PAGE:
Homily – Fr. Seamus Malvey – First Sunday in Advent

ADVENT – 2020 – FIRST SUNDAY: ISAIAH 63:16-17; 64: 1-8; PS 80; 1 COR 1:3-9; Mark 13:33-37

HOMILY

The readings of this first Sunday of Advent focus on the world of human pain. The placement of these particular readings at the beginning of Advent helps our understanding of the entire season. Isaiah’s lamentation is a prayer of faithful people in the midst of suffering: religious souls lament the absence of God; tender hearts lament the fate of those who have been marginalized; broken spirits lament the suffering that touches the lives of those effected by war, climate change, poverty and the pandemic.

Isaiah, the prophet is longing for the love of God, but what he finds instead is what he cannot bear. God is angry and has hidden his face. How can this be? God angry? God gone? How can this be? Doesn’t God love us? Where is he? Why isn’t he here?

Isaiah answers these questions, but in the saddest way. The reason, the prophet says, lies in our sinfulness. God is not gone from us because he has forsaken us. Our sins, our weaknesses, our willfulness, our pride, our failure to love, our failure even to accept the love of others … all of these have made us wither. We are like fallen leaves, dried up and unclean; our guilt carries us away like the wind.

But how are we supposed to be holy – clean and good – for the Lord, except by the Lord’s own doing? No one can make himself holy by his own efforts. Only God’s grace can make a person holy. And so Isaiah cries out to God, “Why do you let us wander, O Lord, from your ways? … You are our father; we are the clay and you the potter; we are all the work of your hands … Be not so very angry, Lord, keep not our guilt forever in mind; look upon us who are all your people.”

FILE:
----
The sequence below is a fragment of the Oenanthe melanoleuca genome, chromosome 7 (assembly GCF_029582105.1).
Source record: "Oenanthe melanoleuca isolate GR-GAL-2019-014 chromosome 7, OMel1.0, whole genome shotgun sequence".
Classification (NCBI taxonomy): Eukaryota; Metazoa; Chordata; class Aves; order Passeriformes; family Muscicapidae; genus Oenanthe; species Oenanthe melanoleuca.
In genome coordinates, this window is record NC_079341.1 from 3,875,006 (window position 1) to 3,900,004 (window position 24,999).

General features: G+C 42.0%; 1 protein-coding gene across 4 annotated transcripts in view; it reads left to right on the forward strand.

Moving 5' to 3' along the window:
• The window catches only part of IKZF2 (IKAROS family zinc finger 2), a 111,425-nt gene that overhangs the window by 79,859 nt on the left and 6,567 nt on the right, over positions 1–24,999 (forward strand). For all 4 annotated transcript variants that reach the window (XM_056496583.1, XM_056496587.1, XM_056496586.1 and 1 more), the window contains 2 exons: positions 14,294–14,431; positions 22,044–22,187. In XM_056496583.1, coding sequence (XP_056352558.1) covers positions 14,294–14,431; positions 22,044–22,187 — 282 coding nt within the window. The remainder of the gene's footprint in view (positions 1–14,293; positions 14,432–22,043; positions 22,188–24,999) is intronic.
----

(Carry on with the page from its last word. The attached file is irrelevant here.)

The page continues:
There is an answer in today’s Responsorial Psalm. The Psalmist cries out, “Lord, make us turn to you!” This is a cry from a person who wanders from the Lord. He wanders because he wants to … that is the sad truth. But when he can’t find God in his wandering, he cries out to God, “Lord make me turn to you!” Then he wants fervently not to want the very wandering he is so prone to want.

It may be then that God lets us do what we want to do, including wandering from him, so that finally we at least want to want him. [Wasn’t it Augustine who said, “Sin is a punishment for sin.”?]  Maybe we will find God when we cry out with the Psalmist, Lord, make me turn to you!. . . . . . END